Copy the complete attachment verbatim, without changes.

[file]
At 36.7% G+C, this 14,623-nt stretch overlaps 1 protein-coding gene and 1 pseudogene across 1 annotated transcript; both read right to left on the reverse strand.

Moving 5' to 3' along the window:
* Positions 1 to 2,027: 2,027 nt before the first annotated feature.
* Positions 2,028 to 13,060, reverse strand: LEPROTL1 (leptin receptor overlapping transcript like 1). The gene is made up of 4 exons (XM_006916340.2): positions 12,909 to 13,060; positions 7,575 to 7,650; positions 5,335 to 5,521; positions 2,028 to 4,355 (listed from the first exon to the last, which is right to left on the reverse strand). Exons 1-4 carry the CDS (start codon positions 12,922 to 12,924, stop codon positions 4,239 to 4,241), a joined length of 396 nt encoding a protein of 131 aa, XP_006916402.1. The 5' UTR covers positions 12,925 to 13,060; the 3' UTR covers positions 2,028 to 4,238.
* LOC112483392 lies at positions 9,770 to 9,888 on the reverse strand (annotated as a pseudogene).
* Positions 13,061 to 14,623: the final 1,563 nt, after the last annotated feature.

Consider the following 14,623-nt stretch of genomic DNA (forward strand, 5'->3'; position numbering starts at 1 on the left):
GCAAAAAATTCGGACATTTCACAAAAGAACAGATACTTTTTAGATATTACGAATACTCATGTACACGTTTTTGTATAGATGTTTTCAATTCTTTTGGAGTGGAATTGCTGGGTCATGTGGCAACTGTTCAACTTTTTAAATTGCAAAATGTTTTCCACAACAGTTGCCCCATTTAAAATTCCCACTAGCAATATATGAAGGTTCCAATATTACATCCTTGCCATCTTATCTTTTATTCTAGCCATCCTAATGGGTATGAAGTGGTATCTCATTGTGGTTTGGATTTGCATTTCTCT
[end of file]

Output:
At 36.7% G+C, this 14,623-nt stretch overlaps 1 protein-coding gene and 1 pseudogene across 1 annotated transcript; both read right to left on the reverse strand.

Moving 5' to 3' along the window:
* Positions 1 to 2,027: 2,027 nt before the first annotated feature.
* Positions 2,028 to 13,060, reverse strand: LEPROTL1 (leptin receptor overlapping transcript like 1). The gene is made up of 4 exons (XM_006916340.2): positions 12,909 to 13,060; positions 7,575 to 7,650; positions 5,335 to 5,521; positions 2,028 to 4,355 (listed from the first exon to the last, which is right to left on the reverse strand). Exons 1-4 carry the CDS (start codon positions 12,922 to 12,924, stop codon positions 4,239 to 4,241), a joined length of 396 nt encoding a protein of 131 aa, XP_006916402.1. The 5' UTR covers positions 12,925 to 13,060; the 3' UTR covers positions 2,028 to 4,238.
* LOC112483392 lies at positions 9,770 to 9,888 on the reverse strand (annotated as a pseudogene).
* Positions 13,061 to 14,623: the final 1,563 nt, after the last annotated feature.

Consider the following 14,623-nt stretch of genomic DNA (forward strand, 5'->3'; position numbering starts at 1 on the left):
GCAAAAAATTCGGACATTTCACAAAAGAACAGATACTTTTTAGATATTACGAATACTCATGTACACGTTTTTGTATAGATGTTTTCAATTCTTTTGGAGTGGAATTGCTGGGTCATGTGGCAACTGTTCAACTTTTTAAATTGCAAAATGTTTTCCACAACAGTTGCCCCATTTAAAATTCCCACTAGCAATATATGAAGGTTCCAATATTACATCCTTGCCATCTTATCTTTTATTCTAGCCATCCTAATGGGTATGAAGTGGTATCTCATTGTGGTTTGGATTTGCATTTCTCT